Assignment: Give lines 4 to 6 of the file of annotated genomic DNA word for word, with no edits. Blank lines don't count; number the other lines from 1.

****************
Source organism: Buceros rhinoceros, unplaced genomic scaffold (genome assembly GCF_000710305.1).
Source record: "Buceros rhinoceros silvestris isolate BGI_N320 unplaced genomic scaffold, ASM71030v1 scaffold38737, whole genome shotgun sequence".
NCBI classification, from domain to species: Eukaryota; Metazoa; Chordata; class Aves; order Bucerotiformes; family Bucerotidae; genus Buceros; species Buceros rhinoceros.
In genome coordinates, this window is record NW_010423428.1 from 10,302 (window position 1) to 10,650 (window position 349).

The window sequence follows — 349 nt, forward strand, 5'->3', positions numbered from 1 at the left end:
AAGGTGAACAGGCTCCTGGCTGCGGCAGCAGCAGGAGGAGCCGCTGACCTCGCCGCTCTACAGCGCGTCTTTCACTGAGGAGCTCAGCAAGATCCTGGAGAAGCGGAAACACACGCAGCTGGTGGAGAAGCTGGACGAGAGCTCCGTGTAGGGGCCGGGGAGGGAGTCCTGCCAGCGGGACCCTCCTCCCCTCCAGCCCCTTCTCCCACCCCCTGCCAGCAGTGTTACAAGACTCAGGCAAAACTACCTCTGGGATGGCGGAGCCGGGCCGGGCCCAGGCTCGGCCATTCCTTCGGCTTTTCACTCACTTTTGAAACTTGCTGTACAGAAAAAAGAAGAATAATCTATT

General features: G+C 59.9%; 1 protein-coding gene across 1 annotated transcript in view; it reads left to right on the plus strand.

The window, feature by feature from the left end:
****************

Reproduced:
In genome coordinates, this window is record NW_010423428.1 from 10,302 (window position 1) to 10,650 (window position 349).

The window sequence follows — 349 nt, forward strand, 5'->3', positions numbered from 1 at the left end:
AAGGTGAACAGGCTCCTGGCTGCGGCAGCAGCAGGAGGAGCCGCTGACCTCGCCGCTCTACAGCGCGTCTTTCACTGAGGAGCTCAGCAAGATCCTGGAGAAGCGGAAACACACGCAGCTGGTGGAGAAGCTGGACGAGAGCTCCGTGTAGGGGCCGGGGAGGGAGTCCTGCCAGCGGGACCCTCCTCCCCTCCAGCCCCTTCTCCCACCCCCTGCCAGCAGTGTTACAAGACTCAGGCAAAACTACCTCTGGGATGGCGGAGCCGGGCCGGGCCCAGGCTCGGCCATTCCTTCGGCTTTTCACTCACTTTTGAAACTTGCTGTACAGAAAAAAGAAGAATAATCTATT